PRESIDENT JAMES MADISON - FOUR LANGUAGE SHIPS PAPERS SIGNED 02/05/1813 CO-SIGNED BY: DAVID GELSTON, EDMUND W. LAIGH, PRESIDENT JAMES MONROE - HFSID 84718
Sale Price $3,060.00
JAMES MADISON and JAMES MONROE.
Ship's Papers issued during the War of 1812, less than four months before the British extended their blockade to the port of New York.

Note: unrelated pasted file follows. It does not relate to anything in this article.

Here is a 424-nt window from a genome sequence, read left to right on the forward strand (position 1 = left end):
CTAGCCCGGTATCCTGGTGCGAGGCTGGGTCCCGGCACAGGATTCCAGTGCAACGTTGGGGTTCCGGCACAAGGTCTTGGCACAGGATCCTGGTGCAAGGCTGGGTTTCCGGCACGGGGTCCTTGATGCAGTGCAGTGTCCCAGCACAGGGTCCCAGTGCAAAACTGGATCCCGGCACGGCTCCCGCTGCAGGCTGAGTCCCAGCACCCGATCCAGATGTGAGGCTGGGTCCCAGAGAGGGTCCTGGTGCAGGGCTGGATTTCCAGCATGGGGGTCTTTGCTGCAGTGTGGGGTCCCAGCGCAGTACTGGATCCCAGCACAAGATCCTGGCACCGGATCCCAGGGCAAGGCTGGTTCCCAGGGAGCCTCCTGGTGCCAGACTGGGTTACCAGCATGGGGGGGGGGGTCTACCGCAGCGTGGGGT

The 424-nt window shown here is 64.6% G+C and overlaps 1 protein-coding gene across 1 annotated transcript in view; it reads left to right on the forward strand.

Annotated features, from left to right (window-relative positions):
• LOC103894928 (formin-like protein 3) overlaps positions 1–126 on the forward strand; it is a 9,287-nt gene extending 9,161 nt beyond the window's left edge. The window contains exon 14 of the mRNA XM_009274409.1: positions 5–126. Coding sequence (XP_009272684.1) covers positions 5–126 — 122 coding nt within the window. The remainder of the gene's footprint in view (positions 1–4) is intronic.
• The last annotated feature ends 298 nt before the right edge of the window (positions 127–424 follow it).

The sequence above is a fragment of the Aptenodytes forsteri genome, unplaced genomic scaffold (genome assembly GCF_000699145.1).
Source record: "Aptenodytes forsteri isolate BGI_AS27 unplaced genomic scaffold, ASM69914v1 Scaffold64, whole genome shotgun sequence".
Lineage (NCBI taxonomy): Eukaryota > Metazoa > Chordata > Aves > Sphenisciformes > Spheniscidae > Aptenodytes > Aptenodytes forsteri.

Partly Printed DS: "James Madison" as fourth U.S. President and future fifth U.S. President "Jas Monroe" as Secretary of State, 1p, 21¼x16½, 1813 February 5. Countersigned: "David Gelston" as Collector of the Port of New York. Four-language ship's papers issued from New York City. 2¼-inch diameter white paper seal affixed at left. In part: "BE IT KNOWN, That leave and permission are hereby given to John Boyd, master or commander of the Schooner called the Hannah & Eliza of the burden of 141.14 tons, or thereabouts, lying at present in the port of New York bound for Bordeaux and laden with Cotton, Ashes, Peltry & Horn tips, to depart and proceed with the said Schooner on his said voyage, such Schooner having been visited, and the said having made oath before the proper officer, that the said Schooner belongs to one or more of the citizens of the United States of America, and to him or them only...which he at present navigates, is of the United States of America, and that no subjects of the present belligerent Powers have any part or portion therein, directly or indirectly, so may God Almighty help him...." The text is in four columns, each in a different language; from left to right: French, Spanish, English and Dutch. Docketed on verso: "Sea Letter/Hannah & Eliza". LESS THAN FOUR MONTHS AFTER THIS DOCUMENT WAS SIGNED, THE BRITISH EXTENDED THEIR BLOCKADE TO THE PORT OF NEW YORK, THE PORT FROM WHICH THE HANNAH & ELIZA SAILED ON ITS JOURNEY TO FRANCE. No American ships could sail the open seas without this properly authorized passport, and at the time this document was signed, travel across the Atlantic was particularly dangerous. On June 18, 1812 the United States had declared war on Great Britain. Six months later, on December 26, 1812, the British Admiralty announced a naval blockade of the Chesapeake and Delaware Bays, effectively barring all commercial vessels from the mid-Atlantic coastal waters. JAMES MADISON had been sworn in for his second term as President twenty-seven days after the date of this document in a show of support from the nation's citizens who supported "Mr. Madison's War". DAVID GELSTON was a prominent figure in New York politics and served as Collector of the Port of New York from 1801-1820. Lightly foxed. Worn with folds, shaded mid-vertical fold. Ragged, chipped and slightly separated edges. ½-inch hole affects 2 words in Spanish portion, 2 ¼-inch holes at upper left blank area. Light vertical fold touches the "s" in Madison and the "s" in James. Light horizontal fold touches the top of the "D" and "G" in Gelston's signature.
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